SIRC completes its review of CSIS’s role in the matter of Afghan detainees
Ottawa, September 15, 2011 – As announced at the Standing Committee on Public Safety and National Security in May 2010, the Security Intelligence Review Committee (SIRC) has conducted a review on the Canadian Security Intelligence Service’s (CSIS) involvement in the interviewing of Afghan detainees, and has submitted its report to the Honourable Victor Toews, Minister of Public Safety. This report was prepared pursuant to section 54 of the Canadian Security Intelligence Service Act, which allows SIRC to provide the Minister with a special report on any matter it deems appropriate, pursuant to SIRC’s mandate.
CSIS Director Richard Fadden also commissioned an internal study of the Service’s participation in the interviews of Afghan detainees – the key findings of which were reported in the media in February 2011. The purpose of CSIS’s study was to provide an overview of the Service’s role in this matter, and to review its knowledge (or lack thereof) of the abuse/mistreatment of detainees, to ascertain the legal risk of its involvement in these interviews. Overall, SIRC found that CSIS’s study achieved its goals, and that the report accurately reflected the chronology and content of CSIS’s involvement in the Afghan detainee interviews.
The Chair of SIRC, the Honourable Arthur T. Porter, P.C., M.D., stated that “
in the course of SIRC’s review, we found no indication that in the period during which CSIS conducted detainee interviews, CSIS officers posted to Afghanistan had first hand knowledge of abuse, mistreatment or torture of detainees by Afghan authorities.” That said, SIRC’s report did raise two important issues for CSIS’s consideration. First, Dr. Porter noted that the review reinforces how important it is that CSIS assess and qualify with care and consistency, information originating from agencies that may engage in human rights abuses. SIRC was concerned that the Service could be open to criticism regarding its policy on information-sharing with agencies that have a poor human rights record, and recommended that the preamble of a Deputy Director Operations (DDO) Directive be reworded to bring it into alignment with its other policies on this issue.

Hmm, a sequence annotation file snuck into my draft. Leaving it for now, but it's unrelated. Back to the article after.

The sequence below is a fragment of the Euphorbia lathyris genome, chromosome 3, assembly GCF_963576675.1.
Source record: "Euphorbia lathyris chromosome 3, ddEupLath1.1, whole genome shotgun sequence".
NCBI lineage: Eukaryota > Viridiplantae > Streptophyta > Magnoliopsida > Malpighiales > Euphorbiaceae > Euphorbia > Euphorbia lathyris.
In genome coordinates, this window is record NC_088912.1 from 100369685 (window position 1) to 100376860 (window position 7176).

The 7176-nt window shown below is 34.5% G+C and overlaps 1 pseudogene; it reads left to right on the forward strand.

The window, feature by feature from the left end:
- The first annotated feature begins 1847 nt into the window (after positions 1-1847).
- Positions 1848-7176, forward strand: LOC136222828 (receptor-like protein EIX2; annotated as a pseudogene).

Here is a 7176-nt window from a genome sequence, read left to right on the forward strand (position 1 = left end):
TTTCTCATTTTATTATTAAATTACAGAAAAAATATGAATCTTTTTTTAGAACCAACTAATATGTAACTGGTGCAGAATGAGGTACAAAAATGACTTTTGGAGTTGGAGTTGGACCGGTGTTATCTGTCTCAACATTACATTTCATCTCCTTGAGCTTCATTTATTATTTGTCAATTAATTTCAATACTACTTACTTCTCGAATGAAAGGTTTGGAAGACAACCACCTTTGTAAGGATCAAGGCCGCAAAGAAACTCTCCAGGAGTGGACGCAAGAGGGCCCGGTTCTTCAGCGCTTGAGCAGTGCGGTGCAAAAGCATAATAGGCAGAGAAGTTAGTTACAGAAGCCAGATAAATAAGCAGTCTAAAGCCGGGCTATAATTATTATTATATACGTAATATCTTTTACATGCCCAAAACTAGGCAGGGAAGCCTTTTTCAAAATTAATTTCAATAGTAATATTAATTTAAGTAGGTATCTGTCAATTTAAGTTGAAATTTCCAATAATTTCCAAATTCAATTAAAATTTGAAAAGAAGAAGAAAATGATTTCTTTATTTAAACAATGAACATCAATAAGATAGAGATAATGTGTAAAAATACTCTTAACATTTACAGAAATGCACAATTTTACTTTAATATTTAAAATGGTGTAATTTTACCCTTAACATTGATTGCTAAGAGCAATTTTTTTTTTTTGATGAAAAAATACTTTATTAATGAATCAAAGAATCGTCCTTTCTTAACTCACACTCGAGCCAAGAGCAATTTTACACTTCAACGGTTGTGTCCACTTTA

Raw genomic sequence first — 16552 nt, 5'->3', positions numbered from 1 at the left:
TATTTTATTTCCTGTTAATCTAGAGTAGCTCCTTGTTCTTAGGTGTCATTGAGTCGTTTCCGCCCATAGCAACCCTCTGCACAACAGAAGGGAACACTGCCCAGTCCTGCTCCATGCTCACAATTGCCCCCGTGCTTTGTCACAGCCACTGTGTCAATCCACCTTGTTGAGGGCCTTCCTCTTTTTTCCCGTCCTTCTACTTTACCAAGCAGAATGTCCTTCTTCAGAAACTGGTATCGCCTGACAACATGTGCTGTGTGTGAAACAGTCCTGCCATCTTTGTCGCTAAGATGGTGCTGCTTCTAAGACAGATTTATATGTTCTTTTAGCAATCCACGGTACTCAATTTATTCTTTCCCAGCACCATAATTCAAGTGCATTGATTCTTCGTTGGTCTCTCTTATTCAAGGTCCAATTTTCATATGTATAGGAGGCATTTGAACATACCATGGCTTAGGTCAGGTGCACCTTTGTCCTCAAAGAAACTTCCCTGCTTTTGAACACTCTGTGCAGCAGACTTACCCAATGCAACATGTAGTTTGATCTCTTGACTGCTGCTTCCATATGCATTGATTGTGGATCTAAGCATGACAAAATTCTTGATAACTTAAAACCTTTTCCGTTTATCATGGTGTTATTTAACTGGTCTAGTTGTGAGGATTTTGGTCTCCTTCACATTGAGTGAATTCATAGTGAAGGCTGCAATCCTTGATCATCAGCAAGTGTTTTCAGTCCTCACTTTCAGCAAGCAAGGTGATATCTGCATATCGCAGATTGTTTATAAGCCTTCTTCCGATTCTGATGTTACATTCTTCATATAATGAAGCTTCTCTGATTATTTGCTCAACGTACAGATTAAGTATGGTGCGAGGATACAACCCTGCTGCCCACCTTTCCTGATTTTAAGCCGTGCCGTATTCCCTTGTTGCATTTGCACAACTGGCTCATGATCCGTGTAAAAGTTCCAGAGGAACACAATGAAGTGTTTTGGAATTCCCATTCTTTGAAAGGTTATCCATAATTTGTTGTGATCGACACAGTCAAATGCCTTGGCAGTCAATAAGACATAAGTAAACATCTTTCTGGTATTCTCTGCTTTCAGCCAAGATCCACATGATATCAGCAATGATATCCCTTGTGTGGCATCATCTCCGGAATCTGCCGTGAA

Second, Dr. Porter suggested that “
should CSIS continue to expand its activities abroad and to provide support to Canadian efforts in volatile regions of the world, CSIS needs to ensure that the management of its operations abroad mirrors, to the extent practicable, the standard of accountability and professionalism that is set and maintained domestically.” This conclusion stems from SIRC’s finding that CSIS did not comprehensively document its role in the interviews of Afghan detainees by keeping detailed records. Further, SIRC found that early in CSIS’s involvement there was enough information available on the situation in Afghanistan for CSIS to have appreciated the complexity of the operational environment. “
In light of this,” stated Dr. Porter, “
CSIS could have moved more quickly to put in place additional guidelines to promote greater accountability.”
A declassified version of SIRC’s review of CSIS’s role in interviewing Afghan detainees is available on SIRC’s website. “
It is the Committee’s desire,” concluded Dr. Porter, “
that the findings and recommendations contained in SIRC’s report will provide guidance to CSIS to ensure that it is able to perform its duties and meet expectations in future operations abroad.”
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Review of CSIS's Role in Interviewing Afghan Detainees (PDF 749 KB)*
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